Variables defined here, has the lifetime of the session.

              Sessions are identified with cookies. If a <%session>-block is
              defined somewhere in a component, a session-cookie is sent to
              the client.

              Sessions are automatically locked.

       <%securesession [ scope="component|page|global" ] >...</%securesession>
              Secure session is just like session but a secure cookie is used
              to identify the session. Secure cookies are transfered only over
              a ssl connection from the browser and hence the variables are
              only kept in a ssl secured application.

              If a variable defined here is used in a non ssl page, the
              variable values are lost after the current request.

       <%sout> expr </%sout>
              Same as <$ ... $>. Prints the contained C++ expression expr. The
              characters <, >, &, " and ', which have special meanings in
              html, are translated to the corresponding html-entities.

       <%thread [ scope="component|page|global" ] >...</%thread>
              Variables defined here, has the lifetime of the thread. Each
              thread has his own instance of these variables.

              Thread-scope-variables do not need to be locked at all, because
              they are only valid in the current thread.

       Scoped variables are c++-variables, whose lifetime is handled by
       tntnet. These variables has a lifetime and a scope. The lifetime is
       defined by the tag, used to declare the variable and the scope is
       passed as a parameter to the tag.

       There are 5 different lifetimes for scoped variables:

              The variable is valid in the current request. The tag is

              The variable is valid in the application. The tag is
              <%application>. The application is specified by the
              shared-library of the top-level component.

              The variable is valid for the current session. The tag is
              <%session>. If at least session-variable is declared in the
              current request, a session-cookie is sent to the client.

       thread The variable is valid in the current thread. The tag is

       param  The variable receives parameters. The tag is <%param>.

       And 3 scopes:

              The variable is only valid in the same component. This is the
              default scope.

       page   The variable is shared between the components in a single
              ecpp-file. You can specify multiple internal subcomponents in a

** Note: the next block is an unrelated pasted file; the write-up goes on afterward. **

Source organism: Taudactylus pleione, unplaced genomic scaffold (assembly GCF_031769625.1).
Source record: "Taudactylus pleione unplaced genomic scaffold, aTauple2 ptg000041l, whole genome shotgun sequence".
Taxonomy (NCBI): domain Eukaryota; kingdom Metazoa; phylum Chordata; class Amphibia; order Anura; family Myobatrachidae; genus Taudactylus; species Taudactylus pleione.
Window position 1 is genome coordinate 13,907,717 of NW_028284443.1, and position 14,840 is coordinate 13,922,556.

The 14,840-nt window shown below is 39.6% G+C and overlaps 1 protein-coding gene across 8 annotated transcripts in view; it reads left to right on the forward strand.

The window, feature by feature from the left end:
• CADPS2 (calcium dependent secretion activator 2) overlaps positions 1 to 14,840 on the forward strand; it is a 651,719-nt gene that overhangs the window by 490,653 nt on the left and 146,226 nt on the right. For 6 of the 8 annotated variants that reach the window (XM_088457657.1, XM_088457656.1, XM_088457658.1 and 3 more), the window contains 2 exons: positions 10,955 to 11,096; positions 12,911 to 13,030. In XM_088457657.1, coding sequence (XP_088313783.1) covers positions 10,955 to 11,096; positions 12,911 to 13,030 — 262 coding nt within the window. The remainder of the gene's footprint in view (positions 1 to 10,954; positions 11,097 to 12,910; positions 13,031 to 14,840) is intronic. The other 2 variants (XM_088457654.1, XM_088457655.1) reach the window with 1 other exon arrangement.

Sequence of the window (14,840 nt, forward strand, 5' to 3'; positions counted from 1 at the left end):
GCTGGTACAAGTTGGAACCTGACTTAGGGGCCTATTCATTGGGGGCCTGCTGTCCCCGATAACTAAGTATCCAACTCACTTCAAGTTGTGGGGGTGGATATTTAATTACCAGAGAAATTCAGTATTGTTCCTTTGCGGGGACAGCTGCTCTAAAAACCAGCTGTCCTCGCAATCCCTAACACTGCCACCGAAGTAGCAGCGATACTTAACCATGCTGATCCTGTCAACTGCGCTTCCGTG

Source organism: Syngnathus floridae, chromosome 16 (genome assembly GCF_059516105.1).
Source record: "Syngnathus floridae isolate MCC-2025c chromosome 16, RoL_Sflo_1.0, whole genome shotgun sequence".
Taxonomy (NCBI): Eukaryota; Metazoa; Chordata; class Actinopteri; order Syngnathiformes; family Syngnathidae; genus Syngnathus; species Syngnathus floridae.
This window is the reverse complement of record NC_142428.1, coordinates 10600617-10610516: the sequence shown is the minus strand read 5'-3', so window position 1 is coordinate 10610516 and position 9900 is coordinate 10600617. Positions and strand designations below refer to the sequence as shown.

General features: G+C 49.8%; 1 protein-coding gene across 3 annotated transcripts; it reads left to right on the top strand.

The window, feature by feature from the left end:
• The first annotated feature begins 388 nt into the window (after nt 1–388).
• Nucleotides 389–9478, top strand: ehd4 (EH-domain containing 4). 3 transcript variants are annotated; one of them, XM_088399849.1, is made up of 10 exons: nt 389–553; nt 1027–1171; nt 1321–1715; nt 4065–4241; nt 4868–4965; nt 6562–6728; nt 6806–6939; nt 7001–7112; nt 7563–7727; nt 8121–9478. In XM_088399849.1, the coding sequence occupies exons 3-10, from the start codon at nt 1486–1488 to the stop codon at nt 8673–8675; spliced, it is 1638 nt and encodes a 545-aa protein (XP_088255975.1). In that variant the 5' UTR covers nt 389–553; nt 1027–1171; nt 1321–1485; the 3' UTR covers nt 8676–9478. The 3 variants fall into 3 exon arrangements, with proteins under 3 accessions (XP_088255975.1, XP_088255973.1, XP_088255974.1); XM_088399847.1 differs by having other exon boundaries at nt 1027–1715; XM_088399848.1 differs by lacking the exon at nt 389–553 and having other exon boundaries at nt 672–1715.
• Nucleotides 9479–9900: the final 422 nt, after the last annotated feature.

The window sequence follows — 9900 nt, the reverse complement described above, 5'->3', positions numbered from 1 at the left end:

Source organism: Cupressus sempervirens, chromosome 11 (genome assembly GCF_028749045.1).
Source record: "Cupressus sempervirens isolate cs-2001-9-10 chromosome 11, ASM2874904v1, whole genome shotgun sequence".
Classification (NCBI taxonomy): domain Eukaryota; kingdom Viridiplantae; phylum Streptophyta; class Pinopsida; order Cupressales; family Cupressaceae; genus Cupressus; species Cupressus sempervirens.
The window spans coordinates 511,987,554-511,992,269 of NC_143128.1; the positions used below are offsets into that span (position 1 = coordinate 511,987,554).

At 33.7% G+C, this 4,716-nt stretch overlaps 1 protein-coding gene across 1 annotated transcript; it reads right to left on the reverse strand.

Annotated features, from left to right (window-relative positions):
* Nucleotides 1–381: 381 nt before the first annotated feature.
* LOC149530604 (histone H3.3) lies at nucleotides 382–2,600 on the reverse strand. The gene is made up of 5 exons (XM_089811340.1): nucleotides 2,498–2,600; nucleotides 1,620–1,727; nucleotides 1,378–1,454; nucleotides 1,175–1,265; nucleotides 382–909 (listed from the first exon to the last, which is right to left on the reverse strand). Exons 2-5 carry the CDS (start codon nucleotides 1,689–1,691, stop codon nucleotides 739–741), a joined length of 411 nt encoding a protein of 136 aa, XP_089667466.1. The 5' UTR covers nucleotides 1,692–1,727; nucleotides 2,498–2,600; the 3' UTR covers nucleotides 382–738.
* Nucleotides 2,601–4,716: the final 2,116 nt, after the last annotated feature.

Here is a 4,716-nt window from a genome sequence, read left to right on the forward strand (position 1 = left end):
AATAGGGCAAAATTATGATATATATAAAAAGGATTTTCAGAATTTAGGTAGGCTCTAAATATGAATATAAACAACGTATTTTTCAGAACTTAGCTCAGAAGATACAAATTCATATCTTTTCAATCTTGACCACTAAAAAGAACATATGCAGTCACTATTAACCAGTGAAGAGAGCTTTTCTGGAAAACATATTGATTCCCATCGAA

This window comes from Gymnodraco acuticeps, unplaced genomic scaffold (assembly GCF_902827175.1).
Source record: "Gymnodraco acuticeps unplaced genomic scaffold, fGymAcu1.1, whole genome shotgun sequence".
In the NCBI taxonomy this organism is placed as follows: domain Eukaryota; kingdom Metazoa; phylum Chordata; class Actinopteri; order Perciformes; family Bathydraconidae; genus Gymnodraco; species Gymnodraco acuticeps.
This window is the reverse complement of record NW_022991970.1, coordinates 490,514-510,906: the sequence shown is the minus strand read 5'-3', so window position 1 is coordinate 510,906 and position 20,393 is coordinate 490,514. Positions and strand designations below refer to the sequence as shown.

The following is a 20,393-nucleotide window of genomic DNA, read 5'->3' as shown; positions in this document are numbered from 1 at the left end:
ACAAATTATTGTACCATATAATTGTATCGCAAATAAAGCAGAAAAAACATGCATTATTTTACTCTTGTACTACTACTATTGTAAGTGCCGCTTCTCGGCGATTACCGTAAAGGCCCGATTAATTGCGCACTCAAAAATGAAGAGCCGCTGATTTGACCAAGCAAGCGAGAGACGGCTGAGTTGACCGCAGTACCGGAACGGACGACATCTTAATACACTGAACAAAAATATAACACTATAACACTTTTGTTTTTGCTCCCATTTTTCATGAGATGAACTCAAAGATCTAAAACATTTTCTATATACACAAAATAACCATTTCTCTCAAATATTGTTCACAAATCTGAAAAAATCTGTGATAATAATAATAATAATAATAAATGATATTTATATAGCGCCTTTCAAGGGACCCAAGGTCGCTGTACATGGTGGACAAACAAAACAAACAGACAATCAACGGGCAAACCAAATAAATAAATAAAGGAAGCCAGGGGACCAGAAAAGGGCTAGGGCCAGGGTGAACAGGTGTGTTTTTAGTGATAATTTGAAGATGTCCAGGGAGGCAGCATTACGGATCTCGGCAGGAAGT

%def-block. Variables, defined in page-scope are shared between
              these subcomponents.

       global Variables are shared between all components. If you define the
              same variable with global-scope in different components, they
              must have the same type. This is achieved most easily defining
              them in a separate file and include them with a

              Variables are automatically locked as needed.  If you use
              session-variables, tntnet ensures, that all requests of the same
              session are serialized. If you use application-variables, tntnet
              serializes all requests to the same application-scope. Request-
              and thread-scope variables do not need to be locked at all,
              because they are not shared between threads.

   Syntax of scoped variables
       Scoped variables are declared with exactly the same syntax as normal
       variables in c++-code. They can be of any type and are instantiated,
       when needed.  Objects, which do not have default constructors, need to
       be specified with proper constructor-parameters in brackets or
       separated by '='. The parameters are only used, if the variable need to
       be instantiated. This means, that parameters to e.g. application-scope
       variables are only used once. When the same component is called later
       in the same or another request, the parameters are not used any more.

       Specify a application-specific global variable, which is initialized
       with 0:

              unsigned count = 0;

       Specify a variable with a user-defined type, which holds the state of
       the session:

              MyClass sessionState;

       Specify a persistent databaseconnection, which is initialized, when
       first needed and hold for the lifetime of the current thread. This
       variable may be used in other components:

              <%thread scope="global">
              tntdb::Connection conn(dburl);

       This manual page was written by Tommi Mäkitalo ⟨⟩.

       tntnet(1), ecppc(1)

Tntnet                            2006-07-23                           ecpp(7)